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Yale SOM faculty are dedicated teachers and leading researchers who play an outsized role in shaping business theory, policy, and practice. Through our centers, they collaborate to advance knowledge of the financial system, customer behavior, sustainable business practices, social enterprise, and other subjects.
Find a faculty member in the discipline that matters to you.
Research that matters
Our faculty are leading the way in developing analytical approaches to the complex challenges that really matter in people’s lives. Often highly collaborative, they use multiple perspectives and disciplinary lenses to find innovative insights.
Businesses and business skills are needed to tackle intractable problems.
Organizations can be run to the benefit of multiple stakeholders. Companies large and small can tackle social ills. Investors can direct resources to enterprises that make the economy greener and communities healthier.
We've been studying social impact since our founding.
Our choices every day shape the world we live in.
Companies and organizations can have disproportionate impact through their interactions with customers, employees, and others they touch.
Our faculty have unique insight into behavioral science and its ever evolving implications for marketing, finance, and organizations and leadership.
Healthcare needs leaders who can transform the system to improve patient care.
Questions of funding and organizational structure can seem removed from the practice of medicine, but improving healthcare will require leaders who understand hard business skills—and have heart.
Yale SOM experts study all aspects of healthcare.
Markets need competition.
Well functioning markets produce benefits for consumers and efficiencies for society. But to ensure that happens we need deep understanding of markets and competition.
Our faculty study all aspects of competition and its impact on lives. The Thurman Arnold Project pulls together experts across Yale interested in improving antitrust enforcement.
Copious data and near limitless computing are remaking the business world.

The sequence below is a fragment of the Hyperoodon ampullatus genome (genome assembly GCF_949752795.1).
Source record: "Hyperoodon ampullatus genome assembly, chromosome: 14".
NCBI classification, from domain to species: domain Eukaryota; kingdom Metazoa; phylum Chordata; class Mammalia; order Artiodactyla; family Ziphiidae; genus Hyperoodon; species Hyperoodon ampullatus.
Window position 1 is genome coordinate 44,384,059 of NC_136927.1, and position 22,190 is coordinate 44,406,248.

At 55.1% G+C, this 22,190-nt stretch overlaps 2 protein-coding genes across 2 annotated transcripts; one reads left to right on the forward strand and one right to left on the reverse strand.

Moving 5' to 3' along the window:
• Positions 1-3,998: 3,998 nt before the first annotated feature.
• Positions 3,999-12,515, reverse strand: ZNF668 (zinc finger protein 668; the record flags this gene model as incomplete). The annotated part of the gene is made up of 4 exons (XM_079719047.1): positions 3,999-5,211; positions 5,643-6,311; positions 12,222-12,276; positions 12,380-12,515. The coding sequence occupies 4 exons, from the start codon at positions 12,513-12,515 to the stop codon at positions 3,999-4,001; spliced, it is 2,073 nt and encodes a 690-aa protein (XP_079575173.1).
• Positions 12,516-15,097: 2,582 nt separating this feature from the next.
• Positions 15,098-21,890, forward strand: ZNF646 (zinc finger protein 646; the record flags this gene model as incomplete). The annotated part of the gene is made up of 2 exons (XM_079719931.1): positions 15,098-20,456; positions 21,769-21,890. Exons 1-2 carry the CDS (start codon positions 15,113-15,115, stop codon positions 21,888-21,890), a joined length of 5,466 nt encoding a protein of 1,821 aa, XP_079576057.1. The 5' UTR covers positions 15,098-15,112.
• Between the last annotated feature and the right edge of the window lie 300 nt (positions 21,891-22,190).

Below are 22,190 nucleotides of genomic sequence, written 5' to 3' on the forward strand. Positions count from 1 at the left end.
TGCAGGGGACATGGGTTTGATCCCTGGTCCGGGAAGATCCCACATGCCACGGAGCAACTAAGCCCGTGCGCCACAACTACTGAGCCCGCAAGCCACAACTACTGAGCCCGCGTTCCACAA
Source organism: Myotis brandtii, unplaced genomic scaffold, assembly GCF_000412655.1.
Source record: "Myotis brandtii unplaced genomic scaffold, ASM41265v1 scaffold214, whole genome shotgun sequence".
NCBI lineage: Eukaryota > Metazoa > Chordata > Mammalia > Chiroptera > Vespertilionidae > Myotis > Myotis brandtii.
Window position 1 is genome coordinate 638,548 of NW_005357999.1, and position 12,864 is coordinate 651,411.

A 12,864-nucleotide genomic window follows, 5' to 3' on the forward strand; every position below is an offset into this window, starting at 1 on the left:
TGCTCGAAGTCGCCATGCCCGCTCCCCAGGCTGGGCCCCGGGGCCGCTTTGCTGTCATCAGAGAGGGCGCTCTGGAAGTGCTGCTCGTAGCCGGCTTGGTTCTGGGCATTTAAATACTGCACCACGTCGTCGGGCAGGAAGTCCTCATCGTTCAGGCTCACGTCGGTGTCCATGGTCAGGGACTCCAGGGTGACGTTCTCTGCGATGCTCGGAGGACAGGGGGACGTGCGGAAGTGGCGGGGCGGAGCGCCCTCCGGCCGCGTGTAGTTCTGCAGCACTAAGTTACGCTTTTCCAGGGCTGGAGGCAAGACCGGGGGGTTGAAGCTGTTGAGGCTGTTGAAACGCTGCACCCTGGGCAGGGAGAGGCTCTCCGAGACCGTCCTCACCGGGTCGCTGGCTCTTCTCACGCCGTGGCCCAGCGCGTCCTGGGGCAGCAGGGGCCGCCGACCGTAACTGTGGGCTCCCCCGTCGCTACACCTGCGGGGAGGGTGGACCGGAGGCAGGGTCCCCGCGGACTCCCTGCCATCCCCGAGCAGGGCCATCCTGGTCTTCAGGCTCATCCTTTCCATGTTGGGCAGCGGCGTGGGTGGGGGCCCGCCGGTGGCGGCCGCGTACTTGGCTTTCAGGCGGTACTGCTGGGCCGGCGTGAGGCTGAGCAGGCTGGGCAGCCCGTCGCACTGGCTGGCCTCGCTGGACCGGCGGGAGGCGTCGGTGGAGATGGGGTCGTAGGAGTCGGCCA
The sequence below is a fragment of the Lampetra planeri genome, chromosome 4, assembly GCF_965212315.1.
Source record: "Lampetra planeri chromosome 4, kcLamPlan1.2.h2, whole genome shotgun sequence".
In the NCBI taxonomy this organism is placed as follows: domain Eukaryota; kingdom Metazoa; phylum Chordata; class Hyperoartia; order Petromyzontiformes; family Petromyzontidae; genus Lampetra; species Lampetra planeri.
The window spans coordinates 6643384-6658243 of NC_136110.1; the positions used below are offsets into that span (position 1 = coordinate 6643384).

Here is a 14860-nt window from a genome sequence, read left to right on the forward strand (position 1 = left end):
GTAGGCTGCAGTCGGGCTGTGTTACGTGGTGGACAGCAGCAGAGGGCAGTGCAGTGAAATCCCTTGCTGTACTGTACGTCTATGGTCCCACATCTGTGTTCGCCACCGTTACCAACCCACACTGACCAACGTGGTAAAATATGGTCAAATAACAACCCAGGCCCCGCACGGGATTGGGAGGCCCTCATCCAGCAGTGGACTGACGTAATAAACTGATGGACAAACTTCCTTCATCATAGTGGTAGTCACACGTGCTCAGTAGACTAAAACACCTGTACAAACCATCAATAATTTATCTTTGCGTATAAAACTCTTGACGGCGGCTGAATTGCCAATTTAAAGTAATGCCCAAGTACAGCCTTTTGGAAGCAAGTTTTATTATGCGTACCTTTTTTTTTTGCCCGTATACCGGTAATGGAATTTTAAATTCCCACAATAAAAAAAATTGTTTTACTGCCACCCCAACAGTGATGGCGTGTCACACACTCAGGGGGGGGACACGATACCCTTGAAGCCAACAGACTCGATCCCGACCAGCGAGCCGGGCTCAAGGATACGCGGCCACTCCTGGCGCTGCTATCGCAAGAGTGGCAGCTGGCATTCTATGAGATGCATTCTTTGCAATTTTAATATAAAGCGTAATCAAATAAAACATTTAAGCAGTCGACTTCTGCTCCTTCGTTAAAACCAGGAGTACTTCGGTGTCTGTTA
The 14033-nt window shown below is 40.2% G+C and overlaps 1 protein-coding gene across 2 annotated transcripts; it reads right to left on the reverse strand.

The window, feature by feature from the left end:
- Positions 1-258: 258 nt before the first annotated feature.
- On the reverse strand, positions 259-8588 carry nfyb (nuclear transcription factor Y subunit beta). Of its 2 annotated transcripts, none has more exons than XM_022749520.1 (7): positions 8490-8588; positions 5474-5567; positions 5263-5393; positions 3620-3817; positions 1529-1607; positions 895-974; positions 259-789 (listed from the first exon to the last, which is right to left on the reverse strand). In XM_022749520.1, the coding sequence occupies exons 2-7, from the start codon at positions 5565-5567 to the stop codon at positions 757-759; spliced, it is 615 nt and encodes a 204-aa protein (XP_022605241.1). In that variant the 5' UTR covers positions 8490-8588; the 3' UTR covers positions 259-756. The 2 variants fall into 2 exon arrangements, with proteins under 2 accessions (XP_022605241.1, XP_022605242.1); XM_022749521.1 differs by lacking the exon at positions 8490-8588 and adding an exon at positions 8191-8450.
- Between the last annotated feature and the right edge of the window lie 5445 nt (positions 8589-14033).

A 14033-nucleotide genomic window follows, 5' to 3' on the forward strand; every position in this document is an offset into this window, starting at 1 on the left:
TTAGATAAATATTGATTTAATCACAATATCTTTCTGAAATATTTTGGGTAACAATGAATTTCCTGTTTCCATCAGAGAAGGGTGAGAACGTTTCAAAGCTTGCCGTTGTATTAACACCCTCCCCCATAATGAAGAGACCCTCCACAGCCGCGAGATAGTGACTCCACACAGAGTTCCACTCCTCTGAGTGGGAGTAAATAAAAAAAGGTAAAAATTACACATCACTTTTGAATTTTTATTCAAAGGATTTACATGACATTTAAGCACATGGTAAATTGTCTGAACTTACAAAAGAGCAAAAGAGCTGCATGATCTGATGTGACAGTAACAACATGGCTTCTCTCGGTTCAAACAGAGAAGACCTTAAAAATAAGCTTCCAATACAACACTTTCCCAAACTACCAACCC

Across fields of study, Yale SOM faculty are at the forefront of developing new analytical tools and probing data for insights that can improve how organizations function.
Learn more about data and technology initiatives.
Well-being is built on financial institutions.
SOM has a long history of considering the impact finance has on society. We have unique strengths in asset management, including a specialized degree program, and in the study of systemic risk and the prevention of financial crises.
Public education is a driver of opportunity, but our school systems are too often under-resourced and rife with inequity.
The Broad Center at Yale SOM is training leaders who can foster excellence in large urban school districts and strengthen their communities.
Yale Research Initiative on Innovation and Scale Receives GiveWell Grant
Y-RISE, led by Prof. Mushiq Mobarak, will receive approximately $1.35 million for core operational support from the nonprofit GiveWell.
Profs. Lorenzo Caliendo and Florian Ederer Win Annual Teaching Awards
Caliendo won the award for teaching in the MBA core curriculum, and Ederer was honored for elective teaching.
Yale SOM Celebrates Two Faculty Members’ Appointments to Named Chairs
Katja Seim, the inaugural Sharon Oster Professor of Economics and Management, investigates how firms respond to public policies. Deborah Small, the Adrian C. Israel Professor of Marketing, studies behavioral marketing and how individuals make decisions.
Featured Yale Cases
tronc: Valuing the Future of Newspapers
Tribune Publishing made the controversial move to "tronc" in the midst of a bruising takeover battle. In May 2016, the Tribune Publishing board rejected a second all-cash buyout offer from Gannett Publishing, $15/share, up from an initial unsolicited bid of $12.25. The debate became public and heated, as Gannett made an appeal directly to the Tribune's non-management shareholders. The effort failed.
Shake Shack IPO
Opening day investors bid up the $21 per share offering price by 118% to reach $45.90 at closing bell. By the end of May, investors were paying $92.86 per share. But observers wondered if this price represented a realistic valuation of the enterprise and if not, what was Shake Shack truly worth?